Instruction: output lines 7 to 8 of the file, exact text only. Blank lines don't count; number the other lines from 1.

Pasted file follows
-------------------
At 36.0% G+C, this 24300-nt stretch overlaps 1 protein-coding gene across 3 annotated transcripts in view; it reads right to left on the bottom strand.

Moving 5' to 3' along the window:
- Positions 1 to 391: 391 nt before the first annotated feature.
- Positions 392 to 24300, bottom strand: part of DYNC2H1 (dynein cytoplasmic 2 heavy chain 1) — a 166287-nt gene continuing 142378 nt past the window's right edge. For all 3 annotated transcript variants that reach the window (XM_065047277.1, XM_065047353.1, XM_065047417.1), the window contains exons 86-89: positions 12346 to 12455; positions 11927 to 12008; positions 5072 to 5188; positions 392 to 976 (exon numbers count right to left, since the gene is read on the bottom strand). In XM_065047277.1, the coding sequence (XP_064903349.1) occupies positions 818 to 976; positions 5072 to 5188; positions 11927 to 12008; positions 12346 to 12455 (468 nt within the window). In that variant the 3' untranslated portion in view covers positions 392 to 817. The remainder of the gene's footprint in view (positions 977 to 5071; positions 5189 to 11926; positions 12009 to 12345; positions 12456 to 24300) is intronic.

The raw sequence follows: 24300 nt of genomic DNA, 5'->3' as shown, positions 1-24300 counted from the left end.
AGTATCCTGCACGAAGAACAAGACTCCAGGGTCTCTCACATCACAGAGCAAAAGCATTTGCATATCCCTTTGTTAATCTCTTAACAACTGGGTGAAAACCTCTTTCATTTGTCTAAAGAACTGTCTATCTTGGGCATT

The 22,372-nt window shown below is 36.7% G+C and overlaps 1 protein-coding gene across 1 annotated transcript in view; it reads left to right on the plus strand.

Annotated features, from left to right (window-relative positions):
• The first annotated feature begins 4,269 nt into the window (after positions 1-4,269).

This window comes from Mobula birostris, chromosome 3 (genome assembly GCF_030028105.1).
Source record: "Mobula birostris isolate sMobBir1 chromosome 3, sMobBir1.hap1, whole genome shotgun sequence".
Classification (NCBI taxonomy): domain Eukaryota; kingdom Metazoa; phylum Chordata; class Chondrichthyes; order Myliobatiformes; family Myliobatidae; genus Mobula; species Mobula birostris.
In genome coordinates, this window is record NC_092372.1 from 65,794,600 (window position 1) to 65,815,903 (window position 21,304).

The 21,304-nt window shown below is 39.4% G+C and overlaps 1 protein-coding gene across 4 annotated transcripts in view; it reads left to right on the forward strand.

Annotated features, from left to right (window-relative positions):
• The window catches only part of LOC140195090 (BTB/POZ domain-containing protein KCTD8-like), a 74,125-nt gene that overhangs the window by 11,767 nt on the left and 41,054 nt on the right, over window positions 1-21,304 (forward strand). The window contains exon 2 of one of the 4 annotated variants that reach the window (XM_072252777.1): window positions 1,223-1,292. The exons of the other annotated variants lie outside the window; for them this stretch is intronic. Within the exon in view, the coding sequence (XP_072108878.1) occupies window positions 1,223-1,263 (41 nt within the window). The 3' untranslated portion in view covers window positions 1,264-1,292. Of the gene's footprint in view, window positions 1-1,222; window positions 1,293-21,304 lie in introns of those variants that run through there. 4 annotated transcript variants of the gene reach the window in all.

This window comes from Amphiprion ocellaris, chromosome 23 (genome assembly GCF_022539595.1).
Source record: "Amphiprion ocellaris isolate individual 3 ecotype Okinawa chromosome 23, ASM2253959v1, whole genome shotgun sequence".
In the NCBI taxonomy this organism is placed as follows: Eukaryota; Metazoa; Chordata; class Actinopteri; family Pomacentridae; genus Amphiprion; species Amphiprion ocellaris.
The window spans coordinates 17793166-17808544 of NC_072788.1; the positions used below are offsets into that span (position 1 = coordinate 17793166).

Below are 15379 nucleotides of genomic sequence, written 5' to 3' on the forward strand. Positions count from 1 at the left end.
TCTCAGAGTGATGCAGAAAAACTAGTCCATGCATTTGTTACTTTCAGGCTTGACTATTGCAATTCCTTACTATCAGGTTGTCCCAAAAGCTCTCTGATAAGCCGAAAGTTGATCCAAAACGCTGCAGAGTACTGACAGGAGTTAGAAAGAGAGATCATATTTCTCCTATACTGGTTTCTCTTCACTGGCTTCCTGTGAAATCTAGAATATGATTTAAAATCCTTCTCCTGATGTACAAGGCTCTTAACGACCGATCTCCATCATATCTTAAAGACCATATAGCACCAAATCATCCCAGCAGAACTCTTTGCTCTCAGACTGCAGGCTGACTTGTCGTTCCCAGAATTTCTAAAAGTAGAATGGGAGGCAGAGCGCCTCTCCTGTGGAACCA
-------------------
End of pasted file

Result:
The 22,372-nt window shown below is 36.7% G+C and overlaps 1 protein-coding gene across 1 annotated transcript in view; it reads left to right on the plus strand.

Annotated features, from left to right (window-relative positions):